Debt financing involves businesses borrowing money from lenders through the sale or issuance of debt instruments, which can be secured or unsecured. Generally, the business enters into an agreement to pay back the value of the debt instrument plus any accrued interest at a future date. Examples of debt financing include bank loans, lines of credit, and business credit cards. Depending on the financial condition of the corporation, debt financing generally has the advantage of being a quicker method of financing. Debt financing also has the benefit of the business retaining complete control of the business, since the business can disassociate itself from the investor after the repayment of the debt.


Another method of raising capital for a business is through equity financing. In equity financing, the owner of the business raises capital in exchange for a portion of the business (i.e. equity). The key benefit of equity financing is that the owner of the business can utilize the entire investment, without the concern of paying back the loan. One disadvantage of equity financing is that in return for the investment, you must give away part of your business, which may ultimately cause the business owner to lose control over a portion of the business.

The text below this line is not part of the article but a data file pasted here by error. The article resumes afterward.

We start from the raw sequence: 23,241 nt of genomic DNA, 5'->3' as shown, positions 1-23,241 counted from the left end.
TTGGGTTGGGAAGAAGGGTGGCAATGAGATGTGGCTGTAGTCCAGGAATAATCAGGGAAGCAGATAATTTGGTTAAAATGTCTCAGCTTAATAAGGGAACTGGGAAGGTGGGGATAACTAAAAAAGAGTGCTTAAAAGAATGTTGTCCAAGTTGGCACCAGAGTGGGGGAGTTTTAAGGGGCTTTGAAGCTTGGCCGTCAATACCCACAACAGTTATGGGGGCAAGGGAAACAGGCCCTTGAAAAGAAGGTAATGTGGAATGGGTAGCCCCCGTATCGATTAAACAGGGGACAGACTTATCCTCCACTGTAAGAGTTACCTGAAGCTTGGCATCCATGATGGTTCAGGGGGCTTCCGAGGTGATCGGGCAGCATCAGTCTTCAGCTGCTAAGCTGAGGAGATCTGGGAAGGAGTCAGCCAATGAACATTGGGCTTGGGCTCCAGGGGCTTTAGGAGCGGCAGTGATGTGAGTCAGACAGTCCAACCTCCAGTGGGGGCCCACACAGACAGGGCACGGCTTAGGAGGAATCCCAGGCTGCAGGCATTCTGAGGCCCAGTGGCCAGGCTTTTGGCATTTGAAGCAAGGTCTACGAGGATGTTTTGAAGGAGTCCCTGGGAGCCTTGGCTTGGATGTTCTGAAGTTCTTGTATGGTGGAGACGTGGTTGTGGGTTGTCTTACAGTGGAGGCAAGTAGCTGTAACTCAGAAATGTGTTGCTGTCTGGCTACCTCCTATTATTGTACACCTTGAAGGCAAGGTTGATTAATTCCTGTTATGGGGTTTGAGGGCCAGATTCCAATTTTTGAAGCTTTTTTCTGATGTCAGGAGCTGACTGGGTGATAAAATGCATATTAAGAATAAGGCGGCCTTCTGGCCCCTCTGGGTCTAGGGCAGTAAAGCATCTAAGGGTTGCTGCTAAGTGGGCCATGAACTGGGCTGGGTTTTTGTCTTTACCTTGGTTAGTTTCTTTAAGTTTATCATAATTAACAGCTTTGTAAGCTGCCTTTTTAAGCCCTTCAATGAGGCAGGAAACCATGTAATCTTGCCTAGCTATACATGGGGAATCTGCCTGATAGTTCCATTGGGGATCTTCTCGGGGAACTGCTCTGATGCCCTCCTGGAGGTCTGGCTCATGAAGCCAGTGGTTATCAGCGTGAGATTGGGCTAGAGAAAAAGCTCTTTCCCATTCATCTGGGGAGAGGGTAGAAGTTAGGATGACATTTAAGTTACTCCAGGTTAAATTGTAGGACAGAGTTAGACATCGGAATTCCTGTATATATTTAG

Our business law team represents businesses in both debt and equity financing transactions. contact us today to book an initial consultation.

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Disclaimer:The information contained in this article is not to be construed as legal advice. The content is drafted and published only for the purpose of providing the public with general information regarding various real estate and business law topics. For legal advice, please contact us.

About the Author:

Shahriar Jahanshahi is the founder and principal lawyer at Jahanshahi Law Firm with a practice focus on representing business star-ups and investors in the province of Ontario. For further information about Shahriar Jahanshahi, click here.